Review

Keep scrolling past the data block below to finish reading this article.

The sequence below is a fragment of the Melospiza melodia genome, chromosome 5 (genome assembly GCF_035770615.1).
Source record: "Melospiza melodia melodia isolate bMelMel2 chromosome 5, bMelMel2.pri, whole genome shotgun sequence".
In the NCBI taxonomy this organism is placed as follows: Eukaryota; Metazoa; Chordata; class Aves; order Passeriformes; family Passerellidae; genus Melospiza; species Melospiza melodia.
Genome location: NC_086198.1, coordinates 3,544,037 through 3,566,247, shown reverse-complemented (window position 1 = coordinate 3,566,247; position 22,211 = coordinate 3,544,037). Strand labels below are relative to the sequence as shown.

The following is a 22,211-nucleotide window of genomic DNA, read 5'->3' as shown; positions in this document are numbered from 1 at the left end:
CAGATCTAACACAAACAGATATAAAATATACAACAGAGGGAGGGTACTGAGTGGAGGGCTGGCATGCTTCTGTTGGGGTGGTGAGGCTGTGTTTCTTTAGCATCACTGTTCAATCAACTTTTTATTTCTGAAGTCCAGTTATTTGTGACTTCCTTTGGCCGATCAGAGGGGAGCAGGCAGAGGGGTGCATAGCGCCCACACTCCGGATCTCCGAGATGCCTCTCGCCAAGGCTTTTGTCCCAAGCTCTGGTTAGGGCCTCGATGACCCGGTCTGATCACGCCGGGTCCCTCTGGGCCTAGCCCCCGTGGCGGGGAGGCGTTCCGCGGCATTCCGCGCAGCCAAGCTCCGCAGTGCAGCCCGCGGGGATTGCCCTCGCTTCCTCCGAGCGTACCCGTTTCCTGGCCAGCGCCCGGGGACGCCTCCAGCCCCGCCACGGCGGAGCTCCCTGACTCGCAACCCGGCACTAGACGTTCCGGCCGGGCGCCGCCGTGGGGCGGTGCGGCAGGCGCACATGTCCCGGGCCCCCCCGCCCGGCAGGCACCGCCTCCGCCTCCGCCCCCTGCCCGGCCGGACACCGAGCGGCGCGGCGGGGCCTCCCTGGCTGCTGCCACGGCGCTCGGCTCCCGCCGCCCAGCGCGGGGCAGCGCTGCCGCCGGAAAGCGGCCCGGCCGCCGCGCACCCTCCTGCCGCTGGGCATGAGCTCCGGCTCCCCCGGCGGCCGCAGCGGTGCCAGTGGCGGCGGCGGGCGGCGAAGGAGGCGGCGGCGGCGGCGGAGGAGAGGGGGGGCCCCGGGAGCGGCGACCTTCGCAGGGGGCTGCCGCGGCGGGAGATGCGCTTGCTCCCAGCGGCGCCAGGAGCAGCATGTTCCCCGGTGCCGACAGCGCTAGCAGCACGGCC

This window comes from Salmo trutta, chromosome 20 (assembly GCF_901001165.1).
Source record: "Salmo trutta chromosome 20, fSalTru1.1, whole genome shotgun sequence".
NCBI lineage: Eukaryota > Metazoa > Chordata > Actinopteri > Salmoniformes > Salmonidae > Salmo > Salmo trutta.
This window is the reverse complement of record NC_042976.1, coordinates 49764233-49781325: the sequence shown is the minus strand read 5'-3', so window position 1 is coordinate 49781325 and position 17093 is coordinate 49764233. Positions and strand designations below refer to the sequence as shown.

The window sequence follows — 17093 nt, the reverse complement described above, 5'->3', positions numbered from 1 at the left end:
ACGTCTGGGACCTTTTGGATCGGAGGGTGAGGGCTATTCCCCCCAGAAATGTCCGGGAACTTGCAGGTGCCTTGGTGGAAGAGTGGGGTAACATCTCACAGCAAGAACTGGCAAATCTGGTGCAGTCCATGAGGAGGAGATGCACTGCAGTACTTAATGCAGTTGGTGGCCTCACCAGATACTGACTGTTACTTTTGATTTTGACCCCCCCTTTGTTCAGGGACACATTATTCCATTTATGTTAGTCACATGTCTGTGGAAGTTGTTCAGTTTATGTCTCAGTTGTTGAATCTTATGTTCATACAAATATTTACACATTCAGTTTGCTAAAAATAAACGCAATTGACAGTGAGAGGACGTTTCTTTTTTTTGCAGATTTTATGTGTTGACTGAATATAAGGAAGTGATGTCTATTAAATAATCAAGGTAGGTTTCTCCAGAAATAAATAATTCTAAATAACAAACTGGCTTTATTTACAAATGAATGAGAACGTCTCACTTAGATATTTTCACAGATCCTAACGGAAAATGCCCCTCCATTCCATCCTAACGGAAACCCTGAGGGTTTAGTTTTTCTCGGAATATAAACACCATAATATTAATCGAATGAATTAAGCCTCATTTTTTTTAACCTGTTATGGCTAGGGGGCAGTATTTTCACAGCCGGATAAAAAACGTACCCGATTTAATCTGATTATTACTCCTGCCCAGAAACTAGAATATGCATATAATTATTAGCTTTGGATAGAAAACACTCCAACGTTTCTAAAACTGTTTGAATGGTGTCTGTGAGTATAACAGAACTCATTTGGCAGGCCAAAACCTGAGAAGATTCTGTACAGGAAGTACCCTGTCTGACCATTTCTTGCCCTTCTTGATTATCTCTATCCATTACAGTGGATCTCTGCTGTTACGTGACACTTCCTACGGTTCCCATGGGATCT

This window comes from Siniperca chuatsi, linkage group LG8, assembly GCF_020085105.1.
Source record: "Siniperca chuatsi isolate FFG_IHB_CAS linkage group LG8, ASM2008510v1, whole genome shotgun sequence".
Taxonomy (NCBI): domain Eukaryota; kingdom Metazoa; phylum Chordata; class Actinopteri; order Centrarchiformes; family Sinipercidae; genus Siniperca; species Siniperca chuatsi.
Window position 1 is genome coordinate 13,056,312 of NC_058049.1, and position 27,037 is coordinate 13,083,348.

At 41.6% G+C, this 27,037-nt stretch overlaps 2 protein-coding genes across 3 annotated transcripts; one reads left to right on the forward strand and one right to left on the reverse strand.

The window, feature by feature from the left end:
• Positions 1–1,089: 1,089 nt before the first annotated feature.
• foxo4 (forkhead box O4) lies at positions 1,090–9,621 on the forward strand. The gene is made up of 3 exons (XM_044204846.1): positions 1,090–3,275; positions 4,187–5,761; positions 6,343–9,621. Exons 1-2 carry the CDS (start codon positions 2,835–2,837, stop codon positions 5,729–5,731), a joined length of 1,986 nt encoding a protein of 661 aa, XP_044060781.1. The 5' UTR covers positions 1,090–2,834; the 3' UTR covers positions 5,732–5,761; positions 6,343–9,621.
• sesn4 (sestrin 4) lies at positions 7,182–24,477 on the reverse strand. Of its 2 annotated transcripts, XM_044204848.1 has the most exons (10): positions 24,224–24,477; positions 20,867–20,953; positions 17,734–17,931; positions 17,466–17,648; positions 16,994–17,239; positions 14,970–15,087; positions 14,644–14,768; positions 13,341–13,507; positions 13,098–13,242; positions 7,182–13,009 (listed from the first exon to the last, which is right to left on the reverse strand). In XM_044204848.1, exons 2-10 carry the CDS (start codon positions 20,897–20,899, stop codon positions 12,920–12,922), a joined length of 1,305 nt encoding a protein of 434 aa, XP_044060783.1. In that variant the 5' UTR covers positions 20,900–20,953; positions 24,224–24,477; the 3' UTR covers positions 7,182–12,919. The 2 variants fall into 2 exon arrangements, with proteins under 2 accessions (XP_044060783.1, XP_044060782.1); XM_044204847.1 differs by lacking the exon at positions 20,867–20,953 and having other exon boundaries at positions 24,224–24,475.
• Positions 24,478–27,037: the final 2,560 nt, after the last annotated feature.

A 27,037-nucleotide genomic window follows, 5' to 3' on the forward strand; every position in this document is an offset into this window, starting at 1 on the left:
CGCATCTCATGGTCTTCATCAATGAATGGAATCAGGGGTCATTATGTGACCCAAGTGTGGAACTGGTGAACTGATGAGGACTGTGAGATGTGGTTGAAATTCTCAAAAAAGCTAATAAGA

Producer, arranger, and engineer David Axelrod made his mark with Cannonball Adderley, Lou Rawls, and the Electric Prunes. He created recording dates -- both live and in the studio -- with crisp innovative production, forward-looking arrangements, and killer sound effects (the Prunes' weird "Mass in F Minor" is a case in point). No one, however, expected him to make his own records. Nonetheless, in 1968 his first concept work was issued under the EMI imprint. His inspiration was Songs of Innocence, English poet William Blake's watershed collection of poems; Axelrod set seven of them to music using a bevy of studio musicians and a lot of clout at the label. Using a rock orchestra, Axelrod created a suite that blended pop, rock, jazz, theater music, and R&B that has withstood the test of time, and has been revisited and sampled by electronica pioneers such as DJ Shadow and DJ Cam. Perhaps the best known tune of this mystical mixture is the jazzed out, slow groove of "Holy Thursday," with its bluesy bop piano lines and huger than huge string section playing a vamp from a Count Basie tune. Meanwhile, the rhythm section floats a steady, swinging rhythm to the guitars and brass who answer with dramatic harmonics centered around a complex yet elegant melodic, and the guitar itself screams overhead. It's a jazz boogaloo with classical overtones. And yes, it, and the rest of the album, sound as if it would be excessive and awful. This was visionary work in 1968, and, to commit heresy, withstands the test of time better than the Beatles Sgt. Pepper's Lonely Hearts Club Band album that allegedly inspired it. Axelrod's psychedelia is implied; its compositional form and feeling that drive him to celebrate the wildness and folly of youth with celebration and verve. And as a result, the music here sounds fresh, free of cynicism and hipper-than-thou posturing, remaining new each time it is heard. Song of Innocence made critics turn their heads in its day, regarding it as a visionary curiosity piece; today it's simply a great, timeless work of pop art that continues to inspire over three decades after its initial release. ~ Thom Jurek, Rovi

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